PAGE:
I’ve seen it suggested that Amazon is all for perma-free, why else do they allow it? They allow it for the reasons stated in the previous paragraph, as a response to the actions of other retailers. If Amazon was truly for a free price-point, they would make this an option in the KDP dashboard. If they thought free should be easy to attain, they wouldn’t have limited us to 5 “Free Days” as part of our KDP Select membership. Think about that: The reward for exclusivity in 2011 was a mere 5 days of “free” out of every 90. That tells you what you need to know about how Amazon views free ebooks. Again, the fact that they price-match has to do with the fear of losing market share to competitors. We seize this as an opportunity.
When Hachette refused to negotiate with Amazon, Amazon responded by taking away pre-orders and predictive warehouse stocking. These were free features that Hachette and other publishers use to their great advantage without pausing to appreciate. Amazon pre-orders reshaped the publishing landscape. They are used to drive hype among sales staff, set print runs, and make all kinds of marketing decisions. I know, because I saw this in my publications with two of the largest publishers. They constantly updated me on how things were looking by referencing Amazon pre-orders. This was the sort of info that other companies might pay a lot of money to marketing firms or polling firms to deduce for them.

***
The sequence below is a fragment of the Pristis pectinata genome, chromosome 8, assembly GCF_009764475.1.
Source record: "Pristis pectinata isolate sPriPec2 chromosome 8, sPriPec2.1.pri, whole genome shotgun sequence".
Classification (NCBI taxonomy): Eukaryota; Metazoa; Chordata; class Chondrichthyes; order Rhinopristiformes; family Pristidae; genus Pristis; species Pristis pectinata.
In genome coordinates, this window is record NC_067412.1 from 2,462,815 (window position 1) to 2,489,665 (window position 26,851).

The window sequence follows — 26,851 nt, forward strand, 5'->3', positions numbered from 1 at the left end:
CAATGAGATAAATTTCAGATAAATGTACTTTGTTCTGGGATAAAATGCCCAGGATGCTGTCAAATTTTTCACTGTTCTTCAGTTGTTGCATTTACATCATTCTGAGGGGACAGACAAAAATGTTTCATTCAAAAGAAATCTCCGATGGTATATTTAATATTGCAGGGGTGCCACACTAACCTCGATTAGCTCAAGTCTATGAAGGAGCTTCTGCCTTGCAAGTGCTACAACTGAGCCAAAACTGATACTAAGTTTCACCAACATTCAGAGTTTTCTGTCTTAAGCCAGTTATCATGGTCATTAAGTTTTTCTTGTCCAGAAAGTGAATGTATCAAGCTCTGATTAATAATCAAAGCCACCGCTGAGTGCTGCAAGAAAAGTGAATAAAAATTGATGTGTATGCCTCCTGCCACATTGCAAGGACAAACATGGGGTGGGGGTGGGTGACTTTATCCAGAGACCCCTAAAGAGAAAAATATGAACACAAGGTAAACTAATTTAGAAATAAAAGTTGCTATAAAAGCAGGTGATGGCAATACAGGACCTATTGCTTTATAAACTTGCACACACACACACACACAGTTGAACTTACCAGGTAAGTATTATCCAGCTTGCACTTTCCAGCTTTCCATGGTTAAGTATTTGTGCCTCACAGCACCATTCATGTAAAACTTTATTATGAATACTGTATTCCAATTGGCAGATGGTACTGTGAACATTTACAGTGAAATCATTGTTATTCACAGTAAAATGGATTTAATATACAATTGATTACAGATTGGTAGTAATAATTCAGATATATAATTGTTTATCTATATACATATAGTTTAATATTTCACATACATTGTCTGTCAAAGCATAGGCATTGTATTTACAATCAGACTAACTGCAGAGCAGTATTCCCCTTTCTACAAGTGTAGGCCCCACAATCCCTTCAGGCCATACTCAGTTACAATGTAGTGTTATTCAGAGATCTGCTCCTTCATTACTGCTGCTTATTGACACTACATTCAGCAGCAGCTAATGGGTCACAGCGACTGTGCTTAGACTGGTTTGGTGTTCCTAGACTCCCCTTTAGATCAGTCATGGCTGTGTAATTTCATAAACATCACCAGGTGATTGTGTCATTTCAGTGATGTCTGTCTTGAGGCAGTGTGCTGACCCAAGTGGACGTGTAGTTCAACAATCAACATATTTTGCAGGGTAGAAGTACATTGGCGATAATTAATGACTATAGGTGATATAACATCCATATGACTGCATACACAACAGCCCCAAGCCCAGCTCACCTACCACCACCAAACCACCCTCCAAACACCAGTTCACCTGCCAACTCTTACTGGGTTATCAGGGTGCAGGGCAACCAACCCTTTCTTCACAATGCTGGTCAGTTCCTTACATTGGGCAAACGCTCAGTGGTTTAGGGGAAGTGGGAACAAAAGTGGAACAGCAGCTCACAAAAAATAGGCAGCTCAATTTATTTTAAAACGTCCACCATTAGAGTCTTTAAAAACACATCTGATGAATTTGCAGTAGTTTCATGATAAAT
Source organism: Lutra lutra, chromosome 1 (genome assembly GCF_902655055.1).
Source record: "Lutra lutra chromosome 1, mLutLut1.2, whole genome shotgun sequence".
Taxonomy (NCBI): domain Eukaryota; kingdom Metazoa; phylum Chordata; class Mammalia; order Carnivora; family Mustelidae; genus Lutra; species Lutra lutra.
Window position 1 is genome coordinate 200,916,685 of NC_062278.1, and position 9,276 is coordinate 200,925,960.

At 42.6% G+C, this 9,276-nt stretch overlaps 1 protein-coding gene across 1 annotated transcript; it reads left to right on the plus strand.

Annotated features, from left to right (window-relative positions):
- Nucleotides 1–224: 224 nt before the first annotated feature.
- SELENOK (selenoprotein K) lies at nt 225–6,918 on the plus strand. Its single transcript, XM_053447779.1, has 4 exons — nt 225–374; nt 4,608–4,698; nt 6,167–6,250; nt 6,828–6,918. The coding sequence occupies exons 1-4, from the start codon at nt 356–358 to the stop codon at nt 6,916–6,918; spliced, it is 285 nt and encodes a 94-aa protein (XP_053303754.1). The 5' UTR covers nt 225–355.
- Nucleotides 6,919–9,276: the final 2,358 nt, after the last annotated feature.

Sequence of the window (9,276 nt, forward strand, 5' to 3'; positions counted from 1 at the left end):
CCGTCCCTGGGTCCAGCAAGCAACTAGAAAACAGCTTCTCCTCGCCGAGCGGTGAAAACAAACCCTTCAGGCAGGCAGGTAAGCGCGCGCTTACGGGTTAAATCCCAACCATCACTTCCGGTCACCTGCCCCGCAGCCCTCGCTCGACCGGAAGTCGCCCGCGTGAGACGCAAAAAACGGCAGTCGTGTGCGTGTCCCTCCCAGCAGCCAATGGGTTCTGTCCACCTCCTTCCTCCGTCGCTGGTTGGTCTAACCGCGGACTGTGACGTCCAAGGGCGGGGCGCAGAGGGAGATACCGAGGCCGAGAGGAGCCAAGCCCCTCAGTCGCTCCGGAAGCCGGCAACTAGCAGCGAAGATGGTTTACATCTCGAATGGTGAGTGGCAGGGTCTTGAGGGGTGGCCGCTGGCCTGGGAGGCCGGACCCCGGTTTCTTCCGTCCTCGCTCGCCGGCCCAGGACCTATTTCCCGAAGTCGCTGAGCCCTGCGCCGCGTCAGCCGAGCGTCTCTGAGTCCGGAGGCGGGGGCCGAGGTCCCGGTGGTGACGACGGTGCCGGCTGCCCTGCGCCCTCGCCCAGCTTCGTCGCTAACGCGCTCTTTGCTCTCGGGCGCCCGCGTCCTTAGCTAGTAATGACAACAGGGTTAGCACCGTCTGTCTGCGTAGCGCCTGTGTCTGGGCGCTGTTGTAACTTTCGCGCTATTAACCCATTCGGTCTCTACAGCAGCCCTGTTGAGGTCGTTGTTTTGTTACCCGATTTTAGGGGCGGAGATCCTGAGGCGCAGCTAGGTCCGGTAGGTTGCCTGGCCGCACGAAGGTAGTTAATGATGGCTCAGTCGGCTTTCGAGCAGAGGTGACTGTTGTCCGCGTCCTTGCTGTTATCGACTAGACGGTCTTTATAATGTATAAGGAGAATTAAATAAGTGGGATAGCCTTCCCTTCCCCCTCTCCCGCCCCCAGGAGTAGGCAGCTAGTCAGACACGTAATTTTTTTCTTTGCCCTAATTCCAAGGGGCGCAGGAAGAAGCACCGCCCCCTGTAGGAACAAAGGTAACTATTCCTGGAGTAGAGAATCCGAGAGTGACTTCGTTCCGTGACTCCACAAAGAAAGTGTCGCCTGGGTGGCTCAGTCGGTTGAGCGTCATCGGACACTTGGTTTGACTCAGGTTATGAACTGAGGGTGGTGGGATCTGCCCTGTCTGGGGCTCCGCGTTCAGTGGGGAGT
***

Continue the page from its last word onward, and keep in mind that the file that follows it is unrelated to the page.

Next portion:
Predictive warehouse stock allowed same-day and two-day delivery of books to customers all over the country. When publishers ship books, it takes two weeks to get them (I know from working in a bookstore where I placed these orders all the time). If you go to a bookstore and place a “special order,” you’ll probably see that book in a couple weeks. That was the reality before Amazon spent billions of dollars on distribution centers and honed their predictive algorithms. Big publishers just take these things for granted. It made their negotiations with Amazon seem ludicrous to many observers. Why should Hachette expect these things, plus better margins, without offering anything in return? My blog post was simply raising the possibility that some of us fall prey to the same tendency to not see all that we are being offered — only what else we want. We fall prey to seeing how others treat us without delving into how our actions (as a group) affect others.
As I said in the original post, it is cosmically unfair for all KDP users to be lumped together. That’s the conundrum. I don’t see an easy answer to any of this, just more problems. But for me, thinking about it this way at least makes the issues observable so I can contemplate them better. I wish I could offer solutions or even hints of ideas for solutions. All I can offer is my own confusion and thoughts. For what that’s worth. :)